Saturday, November 26, 2022

Eating in New York: Chopped Cheese at Blue Sky Deli/Hajji's in Harlem

A lot of food trends start in New York City and spread out across the continent. Many spring out of the many ethnic communities that call the city home. But one that hasn’t made it out of the city yet and seems more firmly rooted in American culture is a sandwich called the chopped cheese, and during my trip to the city I went to East Harlem to get it at the bodega where it’s said to have originated.

I heard about the sandwich from a food doc on YouTube from First we Feast, and it’s said to have become part of hip hop culture. According to Wikipedia the origins of the sammy are up for debate, but it may originate from an Arabic speciality called dagha yamneeya.

Whatever its inspiration, the ingredients are pure Americana – a cross between a cheeseburger and a cheesesteak.

While delis and bodegas (corner stores) across the city serve them now, the Blue Sky Deli, aka Hajji’s, is said to be the originator., on 1St Avenue at East 110th. So that’s where I went to have my first.

I ordered at the cash and they write my order on a slip and hand it to the two cooks working the grill during the slow lunch rush on a holiday Friday. In about ten minutes, my sandwich is ready.

Basically, it’s a burger patty chopped up on the grill with cheese and onions, topped with lettuce, tomato and mayo and served on a crusty roll.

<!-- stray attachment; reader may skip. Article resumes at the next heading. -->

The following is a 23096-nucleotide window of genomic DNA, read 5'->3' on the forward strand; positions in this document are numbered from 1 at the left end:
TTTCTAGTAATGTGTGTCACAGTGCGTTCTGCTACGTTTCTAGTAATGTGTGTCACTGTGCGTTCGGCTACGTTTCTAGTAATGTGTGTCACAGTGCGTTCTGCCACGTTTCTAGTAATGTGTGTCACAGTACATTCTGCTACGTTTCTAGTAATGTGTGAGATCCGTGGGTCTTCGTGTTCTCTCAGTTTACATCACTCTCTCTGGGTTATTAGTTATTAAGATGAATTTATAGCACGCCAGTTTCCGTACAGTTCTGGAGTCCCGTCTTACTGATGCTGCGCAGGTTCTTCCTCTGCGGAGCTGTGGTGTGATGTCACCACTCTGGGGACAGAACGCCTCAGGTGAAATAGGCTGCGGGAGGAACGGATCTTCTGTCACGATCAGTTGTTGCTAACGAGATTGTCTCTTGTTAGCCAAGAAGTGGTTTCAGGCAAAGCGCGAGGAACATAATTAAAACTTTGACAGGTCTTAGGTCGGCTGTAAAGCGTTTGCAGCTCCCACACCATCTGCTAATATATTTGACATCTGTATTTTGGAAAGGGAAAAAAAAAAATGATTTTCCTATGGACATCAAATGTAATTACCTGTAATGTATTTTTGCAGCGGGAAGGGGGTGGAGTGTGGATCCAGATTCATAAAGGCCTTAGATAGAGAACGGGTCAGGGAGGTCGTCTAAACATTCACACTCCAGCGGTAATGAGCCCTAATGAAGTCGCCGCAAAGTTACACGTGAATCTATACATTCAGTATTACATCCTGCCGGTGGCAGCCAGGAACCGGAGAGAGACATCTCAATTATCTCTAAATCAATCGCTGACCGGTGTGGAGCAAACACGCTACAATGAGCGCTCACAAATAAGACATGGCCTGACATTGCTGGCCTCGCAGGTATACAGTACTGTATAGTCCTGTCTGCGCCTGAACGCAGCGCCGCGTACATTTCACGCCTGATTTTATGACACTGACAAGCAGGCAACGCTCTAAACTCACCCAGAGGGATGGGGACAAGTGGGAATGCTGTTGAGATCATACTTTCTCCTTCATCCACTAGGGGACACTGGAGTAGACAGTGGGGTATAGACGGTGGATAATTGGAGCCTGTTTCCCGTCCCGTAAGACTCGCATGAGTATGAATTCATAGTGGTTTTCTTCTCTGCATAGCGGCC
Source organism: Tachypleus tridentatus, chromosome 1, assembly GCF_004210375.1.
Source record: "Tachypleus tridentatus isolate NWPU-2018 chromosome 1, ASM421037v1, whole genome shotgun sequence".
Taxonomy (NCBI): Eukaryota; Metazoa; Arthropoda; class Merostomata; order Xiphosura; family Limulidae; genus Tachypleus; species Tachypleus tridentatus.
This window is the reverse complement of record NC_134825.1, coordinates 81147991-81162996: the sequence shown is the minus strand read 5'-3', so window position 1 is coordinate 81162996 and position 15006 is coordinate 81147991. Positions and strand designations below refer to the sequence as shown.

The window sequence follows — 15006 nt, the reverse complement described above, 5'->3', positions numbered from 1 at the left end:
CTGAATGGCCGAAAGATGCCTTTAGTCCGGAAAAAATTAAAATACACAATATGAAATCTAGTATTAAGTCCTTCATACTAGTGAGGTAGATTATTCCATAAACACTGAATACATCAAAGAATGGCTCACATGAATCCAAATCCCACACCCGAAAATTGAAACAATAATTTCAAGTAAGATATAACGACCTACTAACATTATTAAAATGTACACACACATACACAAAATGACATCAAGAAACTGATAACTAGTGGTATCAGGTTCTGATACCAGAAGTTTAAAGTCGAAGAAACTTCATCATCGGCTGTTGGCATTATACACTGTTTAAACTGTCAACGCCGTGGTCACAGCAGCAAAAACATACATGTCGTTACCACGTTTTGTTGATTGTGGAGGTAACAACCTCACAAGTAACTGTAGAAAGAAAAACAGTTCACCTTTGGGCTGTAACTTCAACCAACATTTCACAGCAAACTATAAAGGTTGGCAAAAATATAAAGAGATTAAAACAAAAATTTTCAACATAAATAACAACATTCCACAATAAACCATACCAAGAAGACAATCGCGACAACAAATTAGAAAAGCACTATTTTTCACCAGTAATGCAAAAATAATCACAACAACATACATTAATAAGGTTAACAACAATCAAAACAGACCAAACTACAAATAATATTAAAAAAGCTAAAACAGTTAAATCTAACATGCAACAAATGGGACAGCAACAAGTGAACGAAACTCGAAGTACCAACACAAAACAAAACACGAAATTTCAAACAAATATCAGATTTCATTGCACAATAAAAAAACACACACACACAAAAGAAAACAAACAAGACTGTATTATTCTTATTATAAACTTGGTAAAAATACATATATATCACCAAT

There’s no dine-in, this is a bodega, so I take my sammy and head back outside, venturing down the street to a bench where I sit in the rain (it rained all day and I was already perma-damp anyway) and begin to eat my sandwich, which was cut in half.

The bread was fresh, the cheese processed and melted, the beef somewhat unevenly distributed. It was tasty though, the cheapest meal I had in the city, and filled me up. And it was very American.

I have heard it tastes better after the temp has come down a bit, so I packed up the last half and set off for the subway, opening it up again as I rode a downtown train back in to Manhattan.

This half was beefier, and having gone form hot to warm the flavours indeed had coalesced more in a pleasing way.

Between the potato pancakes in the morning and the chopped cheese for late lunch, I don’t think I ate again that day.

So, my verdict? It was tasty but not necessarily something special. It’s a good, affordable working person’s lunch. I’m glad I tried the OG, but I don’t think I’d trek that far out of my way again – I suspect there are plenty of suitable alternatives closer at hand.

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